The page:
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An update on gastrointestinal endoscopy-associated infections and their contributing factors

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      Abstract

      Introduction

      During clinical use, gastrointestinal endoscopes are grossly contaminated with patient’s native flora. These endoscopes undergo reprocessing to prevent infectious transmission upon future use. Endoscopy-associated infections and outbreaks have been reported, with a recent focus on the transmission of multi-drug resistant organisms. This review aims to provide an update on endoscopy-associated infections, and the factors contributing to their occurrence.

      Methods

      PubMed, ScienceDirect, and CINAHL were searched for articles describing gastrointestinal endoscopy-associated infections and outbreaks published from 2008 to 2018. Factors contributing to their occurrence, and the outcomes of each outbreak were also examined.

      Results

      This review found 18 articles, 16 of which described duodenoscope-associated infections, and the remaining two described colonoscope- and gastroscope-associated infection respectively. Outbreaks were reported from the United States, France, China, Germany, the Netherlands and the United Kingdom. The causative organisms reported were Klebsiella pneumoniae, Pseudomonas aeruginosa, Escherichia coli and Salmonella enteritidis.

      Conclusions

      A number of factors, including lapses in reprocessing, biofilm formation, endoscope design issues and endoscope damage, contribute to gastrointestinal endoscopy associated infection. Methods of improving endoscope reprocessing, screening for contamination and evaluating endoscope damage may be vital to preventing future infections and outbreaks.

      Related collections

      Most cited references 43

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      New Delhi metallo-β-lactamase-producing carbapenem-resistant Escherichia coli associated with exposure to duodenoscopes.

      Carbapenem-resistant Enterobacteriaceae (CRE) producing the New Delhi metallo-β-lactamase (NDM) are rare in the United States, but have the potential to add to the increasing CRE burden. Previous NDM-producing CRE clusters have been attributed to person-to-person transmission in health care facilities.
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        Multisociety guideline on reprocessing flexible gastrointestinal endoscopes: 2011.

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          Disinfection and sterilization: an overview.

          All invasive procedures involve contact by a medical device or surgical instrument with a patient's sterile tissue or mucous membranes. The level of disinfection or sterilization is dependent on the intended use of the object: critical (items that contact sterile tissue such as surgical instruments), semicritical (items that contact mucous membrane such as endoscopes), and noncritical (devices that contact only intact skin such as stethoscopes) items require sterilization, high-level disinfection, and low-level disinfection, respectively. Cleaning must always precede high-level disinfection and sterilization. Copyright © 2013 Association for Professionals in Infection Control and Epidemiology, Inc. Published by Mosby, Inc. All rights reserved.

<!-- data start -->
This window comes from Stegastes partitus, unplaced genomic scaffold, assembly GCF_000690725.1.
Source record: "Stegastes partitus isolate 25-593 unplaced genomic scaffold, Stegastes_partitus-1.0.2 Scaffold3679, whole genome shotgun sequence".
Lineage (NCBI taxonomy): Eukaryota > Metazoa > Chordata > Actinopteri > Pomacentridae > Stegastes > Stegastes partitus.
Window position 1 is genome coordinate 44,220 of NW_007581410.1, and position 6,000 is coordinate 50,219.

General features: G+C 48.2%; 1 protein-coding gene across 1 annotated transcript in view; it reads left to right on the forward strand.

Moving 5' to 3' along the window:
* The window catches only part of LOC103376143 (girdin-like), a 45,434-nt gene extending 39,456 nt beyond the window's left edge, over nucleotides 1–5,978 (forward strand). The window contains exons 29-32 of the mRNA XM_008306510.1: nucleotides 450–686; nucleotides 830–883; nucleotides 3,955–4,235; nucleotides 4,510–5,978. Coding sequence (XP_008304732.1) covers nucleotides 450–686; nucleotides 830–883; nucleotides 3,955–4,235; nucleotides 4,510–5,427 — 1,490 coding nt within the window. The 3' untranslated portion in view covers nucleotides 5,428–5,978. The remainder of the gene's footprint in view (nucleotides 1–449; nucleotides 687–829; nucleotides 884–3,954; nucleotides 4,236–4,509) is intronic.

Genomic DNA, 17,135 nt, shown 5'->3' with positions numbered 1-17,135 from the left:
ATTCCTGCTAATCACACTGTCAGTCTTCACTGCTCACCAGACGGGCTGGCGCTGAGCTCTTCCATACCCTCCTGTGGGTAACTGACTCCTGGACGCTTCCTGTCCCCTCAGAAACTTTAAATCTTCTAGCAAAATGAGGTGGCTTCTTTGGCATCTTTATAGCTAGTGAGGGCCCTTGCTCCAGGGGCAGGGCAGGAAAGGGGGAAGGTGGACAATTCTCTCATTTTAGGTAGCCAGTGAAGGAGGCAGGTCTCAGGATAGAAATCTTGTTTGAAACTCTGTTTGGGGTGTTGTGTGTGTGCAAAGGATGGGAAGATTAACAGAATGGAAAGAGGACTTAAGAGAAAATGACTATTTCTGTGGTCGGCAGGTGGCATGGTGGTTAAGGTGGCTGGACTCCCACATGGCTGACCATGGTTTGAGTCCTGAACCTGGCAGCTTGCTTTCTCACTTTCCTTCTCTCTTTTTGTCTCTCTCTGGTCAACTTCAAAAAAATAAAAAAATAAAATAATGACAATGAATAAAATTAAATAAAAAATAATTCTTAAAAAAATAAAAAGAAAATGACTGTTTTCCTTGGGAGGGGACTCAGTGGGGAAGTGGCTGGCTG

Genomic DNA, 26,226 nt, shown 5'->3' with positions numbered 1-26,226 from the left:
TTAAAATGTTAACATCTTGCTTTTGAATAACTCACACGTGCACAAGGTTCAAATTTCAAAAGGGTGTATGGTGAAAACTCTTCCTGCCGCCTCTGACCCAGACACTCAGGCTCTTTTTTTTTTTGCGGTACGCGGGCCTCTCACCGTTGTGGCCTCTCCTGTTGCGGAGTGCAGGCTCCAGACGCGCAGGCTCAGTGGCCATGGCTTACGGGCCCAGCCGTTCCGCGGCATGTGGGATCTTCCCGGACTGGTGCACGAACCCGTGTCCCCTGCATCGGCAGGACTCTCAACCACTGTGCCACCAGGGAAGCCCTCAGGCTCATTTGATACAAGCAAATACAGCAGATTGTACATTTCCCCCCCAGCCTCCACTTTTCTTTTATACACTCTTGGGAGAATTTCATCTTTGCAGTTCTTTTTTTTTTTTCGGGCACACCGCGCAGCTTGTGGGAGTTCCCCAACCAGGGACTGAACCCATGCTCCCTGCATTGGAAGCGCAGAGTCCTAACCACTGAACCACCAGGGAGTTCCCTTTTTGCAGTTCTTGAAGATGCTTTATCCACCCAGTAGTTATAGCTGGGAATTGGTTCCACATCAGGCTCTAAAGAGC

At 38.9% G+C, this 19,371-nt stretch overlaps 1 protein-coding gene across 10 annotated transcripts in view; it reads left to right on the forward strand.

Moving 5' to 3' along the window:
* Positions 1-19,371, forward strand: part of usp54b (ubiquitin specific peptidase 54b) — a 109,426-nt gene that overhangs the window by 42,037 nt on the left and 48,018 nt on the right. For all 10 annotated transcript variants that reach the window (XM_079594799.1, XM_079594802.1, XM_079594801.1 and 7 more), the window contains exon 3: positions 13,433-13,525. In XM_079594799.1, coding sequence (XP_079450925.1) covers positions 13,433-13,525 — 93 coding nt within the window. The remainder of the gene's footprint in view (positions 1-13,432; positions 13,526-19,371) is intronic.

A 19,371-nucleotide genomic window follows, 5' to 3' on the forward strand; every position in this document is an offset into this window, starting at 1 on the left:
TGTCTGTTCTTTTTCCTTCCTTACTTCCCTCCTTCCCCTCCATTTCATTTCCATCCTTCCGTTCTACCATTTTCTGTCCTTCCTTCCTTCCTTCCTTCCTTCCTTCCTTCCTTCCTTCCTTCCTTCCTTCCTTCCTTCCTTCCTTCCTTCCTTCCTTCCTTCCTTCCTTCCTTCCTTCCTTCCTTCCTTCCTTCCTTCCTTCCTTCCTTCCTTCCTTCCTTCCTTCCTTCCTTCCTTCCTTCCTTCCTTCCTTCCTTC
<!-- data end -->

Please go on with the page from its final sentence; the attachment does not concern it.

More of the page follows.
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            Author and article information

            Affiliations
            [1 ]GRID grid.429098.e, Ingham Institute for Applied Medical Research, ; 1 Campbell Street, Sydney, NSW 2560 Australia
            [2 ]ISNI 0000 0000 9939 5719, GRID grid.1029.a, Western Sydney University, School of Medicine, ; Sydney, 2560 Australia
            [3 ]ISNI 0000 0004 0527 9653, GRID grid.415994.4, Department of Gastroenterology and Hepatology, , Liverpool Hospital, ; Sydney, 2170 Australia
            [4 ]ISNI 0000 0004 4902 0432, GRID grid.1005.4, School of Medicine, , University of New South Wales, ; Sydney, 2033 Australia
            Contributors
            (+614) 99 777 181 , c.mccafferty@westernsydney.edu.au
            marra.aghajani1@gmail.com
            dr.david@abi-hanna.com
            i.gosbell@westernsydney.edu.au
            s.jensen@westernsydney.edu.au
            Journal
            Ann Clin Microbiol Antimicrob
            Ann. Clin. Microbiol. Antimicrob
            Annals of Clinical Microbiology and Antimicrobials
            BioMed Central (London )
            1476-0711
            10 October 2018
            10 October 2018
            2018
            : 17
            30314500
            6182826
            289
            10.1186/s12941-018-0289-2
            © The Author(s) 2018

            Open AccessThis article is distributed under the terms of the Creative Commons Attribution 4.0 International License ( http://creativecommons.org/licenses/by/4.0/), which permits unrestricted use, distribution, and reproduction in any medium, provided you give appropriate credit to the original author(s) and the source, provide a link to the Creative Commons license, and indicate if changes were made. The Creative Commons Public Domain Dedication waiver ( http://creativecommons.org/publicdomain/zero/1.0/) applies to the data made available in this article, unless otherwise stated.

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            Review
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            © The Author(s) 2018

            Infectious disease & Microbiology

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